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TikTok’s in-app iPhone browser sees everything you type

Updated Sep 20th, 2022 9:34AM EDT
TikTok app
Image: Drew Angerer/Getty Images

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If you have TikTok installed on your phone, you may want to think twice before using the in-app browser. Security researcher Felix Krause recently discovered that the in-app browser in TikTok’s iOS app injects JavaScript code into every website users visit. Therefore, the app can monitor every keyboard entry and every tap on the screen.

Can the TikTok app see everything you type?

As Krause notes, an app injecting JavaScript into a website isn’t inherently malicious. Even if we know what an app is doing, we don’t know how the company uses the data.

For example, in the case of the TikTok in-app browser, Krause says the code “behaves like a keylogger.” That’s obviously incredibly concerning. But the company claims that it does not use the code in question to track everything you type or tap.

TikTok spokesperson Maureen Shanahan shared the following statement with Forbes:

Like other platforms, we use an in-app browser to provide an optimal user experience, but the Javascript code in question is used only for debugging, troubleshooting and performance monitoring of that experience — like checking how quickly a page loads or whether it crashes.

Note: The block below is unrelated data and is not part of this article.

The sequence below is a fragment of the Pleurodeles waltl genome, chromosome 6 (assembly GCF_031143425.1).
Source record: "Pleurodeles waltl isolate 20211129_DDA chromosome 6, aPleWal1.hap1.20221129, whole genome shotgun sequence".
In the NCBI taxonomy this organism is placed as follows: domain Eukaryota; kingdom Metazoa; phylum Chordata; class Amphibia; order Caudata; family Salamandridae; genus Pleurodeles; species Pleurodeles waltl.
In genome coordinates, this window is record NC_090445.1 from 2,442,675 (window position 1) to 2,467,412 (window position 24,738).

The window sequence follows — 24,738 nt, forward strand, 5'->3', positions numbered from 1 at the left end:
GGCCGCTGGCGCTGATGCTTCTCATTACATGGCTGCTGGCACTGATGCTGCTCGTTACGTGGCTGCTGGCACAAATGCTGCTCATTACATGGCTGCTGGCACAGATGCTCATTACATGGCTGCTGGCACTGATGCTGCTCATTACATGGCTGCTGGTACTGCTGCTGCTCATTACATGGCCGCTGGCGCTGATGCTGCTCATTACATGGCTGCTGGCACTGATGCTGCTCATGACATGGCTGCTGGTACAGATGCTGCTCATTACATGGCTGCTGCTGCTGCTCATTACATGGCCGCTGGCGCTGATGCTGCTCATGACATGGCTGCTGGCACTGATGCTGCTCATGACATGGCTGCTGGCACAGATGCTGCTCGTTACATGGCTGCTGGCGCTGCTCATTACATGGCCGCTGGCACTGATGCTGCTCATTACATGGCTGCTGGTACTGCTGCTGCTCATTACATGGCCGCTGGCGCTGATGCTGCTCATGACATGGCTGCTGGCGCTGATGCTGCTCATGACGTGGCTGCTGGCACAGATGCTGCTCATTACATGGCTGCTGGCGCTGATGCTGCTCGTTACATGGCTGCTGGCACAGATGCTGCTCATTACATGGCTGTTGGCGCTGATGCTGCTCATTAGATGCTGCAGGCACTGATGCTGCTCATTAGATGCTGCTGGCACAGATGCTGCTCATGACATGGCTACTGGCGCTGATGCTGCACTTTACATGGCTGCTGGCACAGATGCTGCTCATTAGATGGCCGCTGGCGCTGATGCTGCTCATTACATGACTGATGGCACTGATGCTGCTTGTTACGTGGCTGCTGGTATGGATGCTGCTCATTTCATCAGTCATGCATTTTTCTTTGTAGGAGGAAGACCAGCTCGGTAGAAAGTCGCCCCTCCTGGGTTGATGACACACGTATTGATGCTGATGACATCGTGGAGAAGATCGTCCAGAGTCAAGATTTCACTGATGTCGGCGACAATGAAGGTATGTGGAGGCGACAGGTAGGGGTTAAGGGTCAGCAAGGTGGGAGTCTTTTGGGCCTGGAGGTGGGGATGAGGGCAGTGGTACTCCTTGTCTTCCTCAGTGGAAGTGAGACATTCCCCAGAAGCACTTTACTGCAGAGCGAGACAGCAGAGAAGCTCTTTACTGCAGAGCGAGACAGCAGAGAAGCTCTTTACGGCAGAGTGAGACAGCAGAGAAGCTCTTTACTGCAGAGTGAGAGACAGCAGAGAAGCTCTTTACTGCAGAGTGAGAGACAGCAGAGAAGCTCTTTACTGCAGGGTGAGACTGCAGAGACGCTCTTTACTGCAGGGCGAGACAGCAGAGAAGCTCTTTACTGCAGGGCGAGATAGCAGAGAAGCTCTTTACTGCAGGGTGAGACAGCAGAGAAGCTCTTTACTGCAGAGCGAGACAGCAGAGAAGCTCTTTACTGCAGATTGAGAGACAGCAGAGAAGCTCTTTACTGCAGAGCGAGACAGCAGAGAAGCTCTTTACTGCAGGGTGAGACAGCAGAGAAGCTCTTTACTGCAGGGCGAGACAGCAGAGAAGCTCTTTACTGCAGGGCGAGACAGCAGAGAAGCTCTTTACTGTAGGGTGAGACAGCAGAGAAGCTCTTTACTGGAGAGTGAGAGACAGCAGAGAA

Even if TikTok is not currently collecting every keystroke, the company could change its mind in the future. At the very least, it’s clearly worth thinking twice before typing a password or a credit card number into a third-party website on TikTok’s in-app browser.

How to avoid in-app browsers

In order to avoid any potential security pitfalls, Krause suggests switching to your device’s default browser whenever possible. In-app browsers usually give you a choice to switch to Safari or Chrome. There might even be a button at the bottom of the screen.

If not, you might have to go to the trouble of copying and pasting a URL from the in-app browser. TikTok is one app that doesn’t have a button to open a link in your device’s default browser. Your best bet might be to just search for the website you want to visit in your default browser rather than navigating through TikTok’s in-app browser.

If you want to know more about Krause’s research on in-app browsers, visit his website. You can also use his tool which checks for JavaScript injections by going to from any in-app browser to see a detailed report.

Jacob Siegal
Jacob Siegal Associate Editor

Jacob Siegal is Associate Editor at BGR, having joined the news team in 2013. He has over a decade of professional writing and editing experience, and helps to lead our technology and entertainment product launch and movie release coverage.

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